Three out of every 20 drives —15 percent — recently bought on eBay had personal information on them including passport numbers, financial records and other data that could be easily accessed — by anyone. The findings are from a recent study done by data security firm Blancco Technology Group with Ontrack, a data recovery company, which bought — at random — 159 drives off eBay and tested them for data still stored.
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A substantial number of drives — 42 percent — still had what's called "sensitive data" which would include details like company files or video recordings — but not information that could be tied to "an identifiable person," as the report, "Privacy for Sale," described.
Before selling an old drive, people should make sure they thoroughly wipe all the dataiStock
But more concerning were the 15 percent of the drives that had passport numbers, birth certificates and even financial records. These details can be easily used to take over someone's identity, and cause havoc to someone's financial life from filing a false tax return to draining bank accounts.
Blancco's staff bought the computer drives — from laptops and desktops belonging to Macs and PCs— between September and October 20, 2018 from the U.S., U.K., Germany and Finland. The drives were from multiple brands including Samsung, Seagate, Hitachi — with OEM drives coming from HP and Dell.
One out of six people won't trade in their old computers and smartphones, Blancco found in February 2019, because they're worried about what might happen to their data. That concern may be founded. Sellers of the drives purchased for the April 2019 report, stated the drives had been wiped before being listed on eBay. But after analyzing the drives, Ontrack found that 25 still had personal data on them, with 66 still containing other data.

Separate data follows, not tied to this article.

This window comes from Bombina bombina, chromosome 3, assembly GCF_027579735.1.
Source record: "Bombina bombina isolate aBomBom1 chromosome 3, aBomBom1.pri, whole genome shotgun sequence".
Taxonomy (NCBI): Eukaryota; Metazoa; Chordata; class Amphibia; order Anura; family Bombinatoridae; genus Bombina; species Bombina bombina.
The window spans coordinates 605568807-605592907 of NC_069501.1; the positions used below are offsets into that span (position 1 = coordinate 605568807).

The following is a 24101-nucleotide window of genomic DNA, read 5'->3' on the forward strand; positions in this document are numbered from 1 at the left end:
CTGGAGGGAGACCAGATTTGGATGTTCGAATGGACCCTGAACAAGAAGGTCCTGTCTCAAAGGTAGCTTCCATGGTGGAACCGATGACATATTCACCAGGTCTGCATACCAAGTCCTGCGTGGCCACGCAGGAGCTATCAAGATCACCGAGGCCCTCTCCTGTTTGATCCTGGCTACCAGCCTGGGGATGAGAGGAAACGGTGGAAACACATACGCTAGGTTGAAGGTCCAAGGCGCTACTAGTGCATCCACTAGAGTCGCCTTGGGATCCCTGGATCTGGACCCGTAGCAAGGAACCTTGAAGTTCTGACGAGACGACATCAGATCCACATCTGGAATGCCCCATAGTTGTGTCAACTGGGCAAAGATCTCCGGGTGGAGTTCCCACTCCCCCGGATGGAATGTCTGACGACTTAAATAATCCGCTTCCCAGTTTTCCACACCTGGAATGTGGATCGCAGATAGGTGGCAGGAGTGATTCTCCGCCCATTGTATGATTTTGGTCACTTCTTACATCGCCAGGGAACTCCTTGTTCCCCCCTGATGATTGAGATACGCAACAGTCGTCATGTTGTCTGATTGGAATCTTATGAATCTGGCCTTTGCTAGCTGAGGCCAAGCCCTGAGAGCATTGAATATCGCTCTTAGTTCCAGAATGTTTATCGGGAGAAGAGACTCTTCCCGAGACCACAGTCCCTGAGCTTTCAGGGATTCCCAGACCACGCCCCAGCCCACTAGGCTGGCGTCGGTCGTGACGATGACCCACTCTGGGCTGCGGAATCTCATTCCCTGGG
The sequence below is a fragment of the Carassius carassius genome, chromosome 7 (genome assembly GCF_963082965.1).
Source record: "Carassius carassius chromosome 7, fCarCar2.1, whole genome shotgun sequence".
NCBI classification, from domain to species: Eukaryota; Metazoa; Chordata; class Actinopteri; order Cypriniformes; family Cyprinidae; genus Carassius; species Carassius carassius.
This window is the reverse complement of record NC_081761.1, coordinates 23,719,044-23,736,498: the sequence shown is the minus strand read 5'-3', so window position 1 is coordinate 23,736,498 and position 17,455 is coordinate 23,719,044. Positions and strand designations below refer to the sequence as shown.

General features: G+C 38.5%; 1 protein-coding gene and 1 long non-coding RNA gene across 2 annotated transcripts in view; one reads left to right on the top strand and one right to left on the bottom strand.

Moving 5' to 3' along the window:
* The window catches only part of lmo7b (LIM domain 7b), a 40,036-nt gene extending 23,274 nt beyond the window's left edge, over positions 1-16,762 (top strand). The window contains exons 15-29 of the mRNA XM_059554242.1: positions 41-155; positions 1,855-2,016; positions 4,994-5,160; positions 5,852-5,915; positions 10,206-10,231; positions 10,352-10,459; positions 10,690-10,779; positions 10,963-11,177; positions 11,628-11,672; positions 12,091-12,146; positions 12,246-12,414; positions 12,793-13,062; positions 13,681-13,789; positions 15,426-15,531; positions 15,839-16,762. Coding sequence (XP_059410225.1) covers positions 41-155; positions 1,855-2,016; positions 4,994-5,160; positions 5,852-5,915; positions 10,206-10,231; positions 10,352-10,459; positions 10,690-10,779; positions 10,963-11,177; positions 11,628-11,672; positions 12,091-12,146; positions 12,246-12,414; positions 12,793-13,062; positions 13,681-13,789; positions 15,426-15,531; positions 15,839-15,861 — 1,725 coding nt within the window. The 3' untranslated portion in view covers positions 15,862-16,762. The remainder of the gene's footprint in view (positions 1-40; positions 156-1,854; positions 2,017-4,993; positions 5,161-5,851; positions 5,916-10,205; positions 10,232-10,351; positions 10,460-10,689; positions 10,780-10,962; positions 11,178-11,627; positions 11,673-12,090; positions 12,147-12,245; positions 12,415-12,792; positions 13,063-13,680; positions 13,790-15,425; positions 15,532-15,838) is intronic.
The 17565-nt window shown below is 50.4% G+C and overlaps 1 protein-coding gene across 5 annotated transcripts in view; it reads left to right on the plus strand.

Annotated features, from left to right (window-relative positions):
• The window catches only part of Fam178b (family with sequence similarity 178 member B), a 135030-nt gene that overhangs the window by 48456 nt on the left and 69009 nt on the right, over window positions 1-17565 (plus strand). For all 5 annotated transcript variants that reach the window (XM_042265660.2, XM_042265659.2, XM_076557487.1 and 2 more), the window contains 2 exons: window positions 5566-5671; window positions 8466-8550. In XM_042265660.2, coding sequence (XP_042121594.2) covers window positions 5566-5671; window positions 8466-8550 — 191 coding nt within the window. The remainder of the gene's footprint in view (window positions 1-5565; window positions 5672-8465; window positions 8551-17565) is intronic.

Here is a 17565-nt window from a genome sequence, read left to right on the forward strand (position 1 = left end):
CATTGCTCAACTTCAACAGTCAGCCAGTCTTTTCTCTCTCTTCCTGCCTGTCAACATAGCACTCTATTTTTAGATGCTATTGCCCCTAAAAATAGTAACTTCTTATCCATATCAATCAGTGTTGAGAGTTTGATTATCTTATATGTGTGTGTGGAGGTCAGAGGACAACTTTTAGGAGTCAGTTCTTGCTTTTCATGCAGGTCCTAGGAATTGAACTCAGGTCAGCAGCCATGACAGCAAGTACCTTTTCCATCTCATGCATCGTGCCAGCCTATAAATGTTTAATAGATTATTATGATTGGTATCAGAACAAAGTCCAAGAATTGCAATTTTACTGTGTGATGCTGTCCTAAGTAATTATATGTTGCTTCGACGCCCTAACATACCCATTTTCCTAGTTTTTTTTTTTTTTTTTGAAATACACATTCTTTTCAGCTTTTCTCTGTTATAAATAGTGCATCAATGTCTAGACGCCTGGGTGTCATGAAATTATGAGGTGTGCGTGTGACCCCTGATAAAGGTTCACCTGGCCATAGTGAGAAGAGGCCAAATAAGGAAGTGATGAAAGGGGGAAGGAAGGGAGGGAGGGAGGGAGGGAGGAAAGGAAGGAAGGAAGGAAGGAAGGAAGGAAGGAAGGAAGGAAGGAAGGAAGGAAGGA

Often consumers are told to reset a device to its factory settings before turning it in for resale. But this step may not be enough, Fredrik Forslund, VP, cloud and data erasure, Blancco told GearBrain.
If erasing a drive takes just a minute or less, it's probably not completely wipediStock
"If you do a simple system reset on a device that is quick, i.e. takes a few seconds, it is the same thing as resetting the device but not erasing any information securely," he said. "That means you can recover data running software on that device."
While a quick reset, that described by Forslund, erases the index, a full format actually overwrites the entire disk with zeroes.
Personal data found
That clearly didn't happen on 25 of the drives which Ontrack and Blancco found contained the following details:
- Thousands of photos from a woman in Denmark, along with her name and those of her friends
- Details on students with photos, names and grades in Microsoft Word and Excel files from a single school
- Scanned images of family passports, birth certifications, CVS and financial records from the drive of a software developer with "a high level of government security clearance," according to the paper
Blancco said that all the drives, when the research was finished, were completely erased. But for people who are still thinking of selling their disk drives, they should consider choosing a method that will ensure their data is completely wiped.
"Selling old hardware via an online marketplace might feel like a good option, but in reality, it creates a serious risk of exposing dangerous levels of personal data," said Forslund. "By putting this equipment into the wrong hands, irreversible damage will be caused – not just to the seller, but their employer, friends and family members. It is also clear that there is confusion around the right methods of data erasure, as each seller was under the impression that data had been permanently removed. It's critical to securely erase any data on drives before passing them onto another party, using the appropriate methods to confirm that it's truly gone. Education on best ways to permanently remove data from devices is a vital investment to negate the very real risk of falling victim to identity theft, or other methods of cybercrime."
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